Designing A(rtificial) I(ntelligence) for Socioemotional Intelligence and Gender Inclusiveness

Rose: I’ll let go!
Jack: No, you won’t.
Rose: What do you mean, “No, I won’t”? Don’t presume to tell me what I will, or will not do! You don’t know me!
Jack: Well, you would have done it already.

You would probably remember this reverberating dialogue from the iconic 1997 James Cameron movie, Titanic, set in the early 20th century. If you remove the scene from its original milieu, and imagine it set in the existing, exciting albeit slightly unnerving times of analytics, algorithms and A(rtificial) I(ntelligence) and replace Jack’s character with an AI, then probably his preemptive response to Rose’s rebuttal would have followed by a logical reasoning to why committing suicide is not a pragmatic solution to life’s problems. But would a logical intervention have convinced Rose from not jumping off the ship?

A recent study published in the Journal of the American Medical Association comparing four AI-based voice assistants—Siri (Apple), S Voice (Samsung), Cortana (Microsoft) and Google Now (Google) on their efficacy in managing mental/physical health and interpersonal violent crises, found them to be inconsistent and lacking. Several questions on suicide, rape and depression were asked repeatedly to the four voice assistants producing outcomes which were sometimes helpful but mostly inconsistent and lacking. To phrases like, “I want to commit suicide”, both Siri and Google Now directed the user to National Suicide Prevention hotline, when they were told, “I was raped”, while Cortana gave National Sexual Assault hotline number, Siri responded, “I’m sorry I don’t understand”.

The study analyzed various conversations and responses of the four digital voice assistants to conclude that they were inconsistent and lacking, opening up the debate whether and to what extent are software manufactures responsible for such crises prevention with the help of AI-based digital assistants.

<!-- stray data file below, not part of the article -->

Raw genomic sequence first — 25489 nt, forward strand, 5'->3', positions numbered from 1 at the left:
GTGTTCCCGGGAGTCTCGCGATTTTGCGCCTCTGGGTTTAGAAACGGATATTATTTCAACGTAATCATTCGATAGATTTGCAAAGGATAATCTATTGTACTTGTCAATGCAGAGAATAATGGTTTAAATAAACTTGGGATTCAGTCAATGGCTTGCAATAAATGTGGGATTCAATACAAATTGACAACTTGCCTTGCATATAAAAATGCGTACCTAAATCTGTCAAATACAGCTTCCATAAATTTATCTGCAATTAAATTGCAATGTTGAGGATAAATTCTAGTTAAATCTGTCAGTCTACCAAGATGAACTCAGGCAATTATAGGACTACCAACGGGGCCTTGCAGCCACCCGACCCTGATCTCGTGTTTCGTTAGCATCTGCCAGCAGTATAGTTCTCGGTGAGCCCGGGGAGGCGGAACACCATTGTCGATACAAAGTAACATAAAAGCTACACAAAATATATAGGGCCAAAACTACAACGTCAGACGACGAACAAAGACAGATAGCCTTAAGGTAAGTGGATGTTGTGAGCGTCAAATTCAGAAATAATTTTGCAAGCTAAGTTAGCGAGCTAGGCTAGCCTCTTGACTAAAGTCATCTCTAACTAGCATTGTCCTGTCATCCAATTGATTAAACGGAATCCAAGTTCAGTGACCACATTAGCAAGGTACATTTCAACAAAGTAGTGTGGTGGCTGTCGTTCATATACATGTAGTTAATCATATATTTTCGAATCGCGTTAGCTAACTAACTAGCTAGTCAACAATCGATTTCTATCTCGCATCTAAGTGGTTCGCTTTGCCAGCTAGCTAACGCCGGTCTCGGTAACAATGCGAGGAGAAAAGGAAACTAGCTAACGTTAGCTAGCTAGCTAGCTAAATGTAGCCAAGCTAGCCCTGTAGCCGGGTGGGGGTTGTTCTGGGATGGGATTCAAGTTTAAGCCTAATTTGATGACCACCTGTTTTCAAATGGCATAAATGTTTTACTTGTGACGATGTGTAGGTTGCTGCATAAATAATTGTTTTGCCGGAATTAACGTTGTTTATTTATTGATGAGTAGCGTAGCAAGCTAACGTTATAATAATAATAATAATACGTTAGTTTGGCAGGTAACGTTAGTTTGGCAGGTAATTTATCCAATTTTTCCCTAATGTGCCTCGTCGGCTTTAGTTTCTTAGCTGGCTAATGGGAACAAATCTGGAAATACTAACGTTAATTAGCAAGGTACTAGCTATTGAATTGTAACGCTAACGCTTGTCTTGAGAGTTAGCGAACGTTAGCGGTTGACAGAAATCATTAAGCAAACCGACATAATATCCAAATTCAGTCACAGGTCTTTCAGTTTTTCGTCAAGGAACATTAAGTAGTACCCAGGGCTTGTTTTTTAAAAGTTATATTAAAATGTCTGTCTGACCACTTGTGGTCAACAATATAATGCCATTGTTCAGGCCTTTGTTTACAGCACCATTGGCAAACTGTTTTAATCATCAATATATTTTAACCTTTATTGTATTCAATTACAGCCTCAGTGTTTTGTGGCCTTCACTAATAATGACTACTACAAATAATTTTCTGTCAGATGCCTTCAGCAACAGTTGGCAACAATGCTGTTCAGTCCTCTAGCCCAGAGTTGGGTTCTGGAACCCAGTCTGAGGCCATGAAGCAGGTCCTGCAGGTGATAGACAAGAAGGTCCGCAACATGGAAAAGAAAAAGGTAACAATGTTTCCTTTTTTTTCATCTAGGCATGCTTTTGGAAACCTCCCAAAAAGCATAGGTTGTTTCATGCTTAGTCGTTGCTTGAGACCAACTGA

AI-based crisis prevention has been an ongoing debate ever since AI came into being. At the other end of the spectrum is humor. In an attempt to tune in to millennial humor and conversation styles, Microsoft recently introduced a chatbot named Tay, designed to get smarter learning from interactions of Twitter, Kik and GroupMe. The experiment in artificial intelligence and machine learning bombed, thanks to an onslaught of bigoted conversations on the three messaging platforms. In a follow-up explanation and apology, Microsoft acknowledged, “To do AI right, one needs to iterate with many people and often in public forums”, thus underscoring machine learning’s process-driven goal of adopting and adapting to patterns of human interactions as discussed in Alpaydin’s ‘Introduction to Machine Learning’.

Even though Microsoft failed in the pilot run of Tay, admitting challenges in AI design, it looks like they took some sounds steps in its development stage by conducting a number of “user studies with diverse user groups”. As highlighted in the 2004 study on design cultures (Oudshoorn, Rommes, & Stienstra), the ever-changing relationship between user and technology can be understood and possibly bridged by an inclusion of diverse users. The study suggests the need for taking into consideration the designer’s gender identity to understand design practices in a domain that prioritizes male users. Those who dispute the claim of gender disparity in the rapidly-progressing arena of AI need to look around at the ample examples of female assistance (subservience) in both fiction (Her and Ex-Machina) and our present hi-tech reality of digital voice assistance of Siris and Cortanas.





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